Cleantech sounds great.
Sustainability sounds great.
But those terms hide a considerable amount of detail that, I think, makes the average American squirm. I wrote a bit about this at the end of this blog entry. Seth Godin also posted about this same idea here with the key message:
"This is a great opportunity for marketers and others that want to engage with the public. If you can figure out how to communicate, "it's not your fault," then people will be grateful, and they'll return. It might not be right, it might not be mature and it might not be the behavior society wants to advance, but it works.
Even better, figure out how to teach your customers to enjoy taking responsibility. It's the long term solution that builds a healthy relationship between customer and vendor... you coach them on good choices and they embrace what happens after they make them. "If I start talking about water conservation through composting toilets or about peak phosphorus and the implications that has for human waste recycling, like having urine separating toilets in your home or office, I think it's safe to say I'll turn off most people. I certainly wouldn't try to lead my marketing campaign with a picture of any of those things.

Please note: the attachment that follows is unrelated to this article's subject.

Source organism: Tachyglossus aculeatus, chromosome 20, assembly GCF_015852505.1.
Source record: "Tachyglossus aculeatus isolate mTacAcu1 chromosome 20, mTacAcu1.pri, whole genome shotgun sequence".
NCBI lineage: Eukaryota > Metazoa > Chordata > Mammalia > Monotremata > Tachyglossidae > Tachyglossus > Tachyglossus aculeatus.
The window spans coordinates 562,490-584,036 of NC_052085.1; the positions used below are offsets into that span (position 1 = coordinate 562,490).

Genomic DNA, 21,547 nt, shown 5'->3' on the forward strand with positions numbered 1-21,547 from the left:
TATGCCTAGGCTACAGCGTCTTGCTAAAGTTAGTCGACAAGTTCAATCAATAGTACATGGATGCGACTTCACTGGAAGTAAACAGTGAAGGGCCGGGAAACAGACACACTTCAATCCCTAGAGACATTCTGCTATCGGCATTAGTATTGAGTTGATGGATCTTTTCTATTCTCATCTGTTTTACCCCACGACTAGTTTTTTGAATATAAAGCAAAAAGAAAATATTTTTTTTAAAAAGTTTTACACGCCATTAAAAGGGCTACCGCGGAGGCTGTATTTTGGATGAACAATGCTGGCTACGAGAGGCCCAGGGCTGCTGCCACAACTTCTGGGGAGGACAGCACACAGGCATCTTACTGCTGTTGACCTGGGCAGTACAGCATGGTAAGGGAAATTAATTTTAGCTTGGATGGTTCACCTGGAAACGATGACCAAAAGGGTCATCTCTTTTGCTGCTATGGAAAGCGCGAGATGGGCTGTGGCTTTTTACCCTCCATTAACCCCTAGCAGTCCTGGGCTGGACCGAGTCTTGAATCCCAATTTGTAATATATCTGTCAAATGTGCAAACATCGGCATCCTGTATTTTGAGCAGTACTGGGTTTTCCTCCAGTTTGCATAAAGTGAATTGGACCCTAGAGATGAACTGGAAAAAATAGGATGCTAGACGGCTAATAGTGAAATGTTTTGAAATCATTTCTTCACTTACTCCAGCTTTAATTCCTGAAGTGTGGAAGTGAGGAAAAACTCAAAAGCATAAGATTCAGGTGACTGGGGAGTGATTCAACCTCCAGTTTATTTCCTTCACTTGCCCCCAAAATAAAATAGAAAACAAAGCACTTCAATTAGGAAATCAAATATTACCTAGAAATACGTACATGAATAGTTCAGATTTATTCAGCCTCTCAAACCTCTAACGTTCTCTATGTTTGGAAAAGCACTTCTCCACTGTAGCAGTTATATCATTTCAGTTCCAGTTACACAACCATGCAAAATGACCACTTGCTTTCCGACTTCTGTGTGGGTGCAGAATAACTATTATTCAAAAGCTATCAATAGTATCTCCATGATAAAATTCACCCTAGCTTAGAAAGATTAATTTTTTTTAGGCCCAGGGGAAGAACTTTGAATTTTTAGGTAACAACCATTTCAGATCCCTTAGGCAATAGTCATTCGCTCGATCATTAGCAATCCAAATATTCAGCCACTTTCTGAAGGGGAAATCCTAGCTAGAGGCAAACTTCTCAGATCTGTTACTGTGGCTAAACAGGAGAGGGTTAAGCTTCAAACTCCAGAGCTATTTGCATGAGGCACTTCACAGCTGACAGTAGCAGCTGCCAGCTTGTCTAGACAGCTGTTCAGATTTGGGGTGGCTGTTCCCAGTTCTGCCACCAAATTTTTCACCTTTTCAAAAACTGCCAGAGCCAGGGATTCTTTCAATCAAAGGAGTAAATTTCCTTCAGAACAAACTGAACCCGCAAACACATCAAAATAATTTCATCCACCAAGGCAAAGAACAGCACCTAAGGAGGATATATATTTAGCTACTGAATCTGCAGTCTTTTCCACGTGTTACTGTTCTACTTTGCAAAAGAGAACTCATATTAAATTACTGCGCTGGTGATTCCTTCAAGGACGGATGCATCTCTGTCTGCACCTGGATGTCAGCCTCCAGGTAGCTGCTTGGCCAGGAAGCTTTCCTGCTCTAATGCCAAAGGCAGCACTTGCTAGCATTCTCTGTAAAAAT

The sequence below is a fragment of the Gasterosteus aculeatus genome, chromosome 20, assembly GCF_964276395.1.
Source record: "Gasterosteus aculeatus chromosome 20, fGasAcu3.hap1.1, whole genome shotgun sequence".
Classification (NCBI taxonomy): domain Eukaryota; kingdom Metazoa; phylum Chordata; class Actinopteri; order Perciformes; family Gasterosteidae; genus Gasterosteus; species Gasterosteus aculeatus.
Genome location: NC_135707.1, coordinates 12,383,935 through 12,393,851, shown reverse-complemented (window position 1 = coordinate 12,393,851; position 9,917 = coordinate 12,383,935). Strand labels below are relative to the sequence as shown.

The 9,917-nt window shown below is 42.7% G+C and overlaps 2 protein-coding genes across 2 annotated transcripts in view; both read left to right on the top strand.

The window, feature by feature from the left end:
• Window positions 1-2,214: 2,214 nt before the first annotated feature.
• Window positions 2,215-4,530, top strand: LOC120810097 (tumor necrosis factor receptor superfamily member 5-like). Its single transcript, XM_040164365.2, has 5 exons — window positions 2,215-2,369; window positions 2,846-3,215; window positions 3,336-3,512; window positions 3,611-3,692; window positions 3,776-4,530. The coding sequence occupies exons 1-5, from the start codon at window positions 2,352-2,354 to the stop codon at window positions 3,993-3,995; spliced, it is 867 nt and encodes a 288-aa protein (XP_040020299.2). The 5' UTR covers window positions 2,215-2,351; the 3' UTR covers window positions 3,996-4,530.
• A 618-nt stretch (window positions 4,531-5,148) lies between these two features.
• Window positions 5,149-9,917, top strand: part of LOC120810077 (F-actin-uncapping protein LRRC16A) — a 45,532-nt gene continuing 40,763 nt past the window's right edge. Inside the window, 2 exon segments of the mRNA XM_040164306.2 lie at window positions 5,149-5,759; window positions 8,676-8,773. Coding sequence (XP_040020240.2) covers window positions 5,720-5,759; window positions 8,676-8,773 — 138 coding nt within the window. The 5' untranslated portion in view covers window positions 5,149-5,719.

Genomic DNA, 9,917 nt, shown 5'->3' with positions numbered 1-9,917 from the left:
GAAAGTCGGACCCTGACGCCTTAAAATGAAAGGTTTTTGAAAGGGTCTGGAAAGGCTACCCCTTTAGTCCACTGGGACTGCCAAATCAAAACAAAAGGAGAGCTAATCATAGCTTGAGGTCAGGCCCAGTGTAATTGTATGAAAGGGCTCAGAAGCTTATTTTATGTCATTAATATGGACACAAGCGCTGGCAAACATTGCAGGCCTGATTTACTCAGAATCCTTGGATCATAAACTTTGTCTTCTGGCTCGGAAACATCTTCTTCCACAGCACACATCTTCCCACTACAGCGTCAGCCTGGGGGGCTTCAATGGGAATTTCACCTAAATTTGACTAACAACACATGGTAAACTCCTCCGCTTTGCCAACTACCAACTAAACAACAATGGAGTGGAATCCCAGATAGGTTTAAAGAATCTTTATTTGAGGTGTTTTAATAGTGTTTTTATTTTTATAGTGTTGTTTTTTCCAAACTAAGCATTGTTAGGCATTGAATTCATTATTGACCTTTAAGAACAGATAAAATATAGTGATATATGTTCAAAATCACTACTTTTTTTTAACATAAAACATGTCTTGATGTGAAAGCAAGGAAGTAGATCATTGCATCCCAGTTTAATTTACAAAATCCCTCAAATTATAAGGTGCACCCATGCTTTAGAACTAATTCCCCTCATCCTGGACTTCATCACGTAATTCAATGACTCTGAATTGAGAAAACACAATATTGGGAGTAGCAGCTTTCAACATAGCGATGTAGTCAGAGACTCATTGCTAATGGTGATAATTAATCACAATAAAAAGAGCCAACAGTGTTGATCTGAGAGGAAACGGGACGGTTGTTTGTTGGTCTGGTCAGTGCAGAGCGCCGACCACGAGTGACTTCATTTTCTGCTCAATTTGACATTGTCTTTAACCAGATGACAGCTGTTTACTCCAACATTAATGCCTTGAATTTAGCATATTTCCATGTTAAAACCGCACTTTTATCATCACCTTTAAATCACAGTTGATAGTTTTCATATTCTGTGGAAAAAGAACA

If I start talking about the details of sustainable agriculture and the cycle of waste to food, no matter how delicious or natural the results, I think I'll end up with the same problem: Most people will think it's gross and will be turned off.
So how do you reach a broad audience with cleantech aimed at addressing these kinds of sustainability problems?
Maybe it can made it into a game?
Or maybe it takes a few generations of bringing it up in classes and mainstream media for people in general to accept it.
Or maybe it just requires that everyone become European, where this kind of thing doesn't seem to be quite so disturbing to talk about.
A marketing problem worth thinking about.
Certainly helps clarify why we hear so much about solar, wind and LED lighting anyway...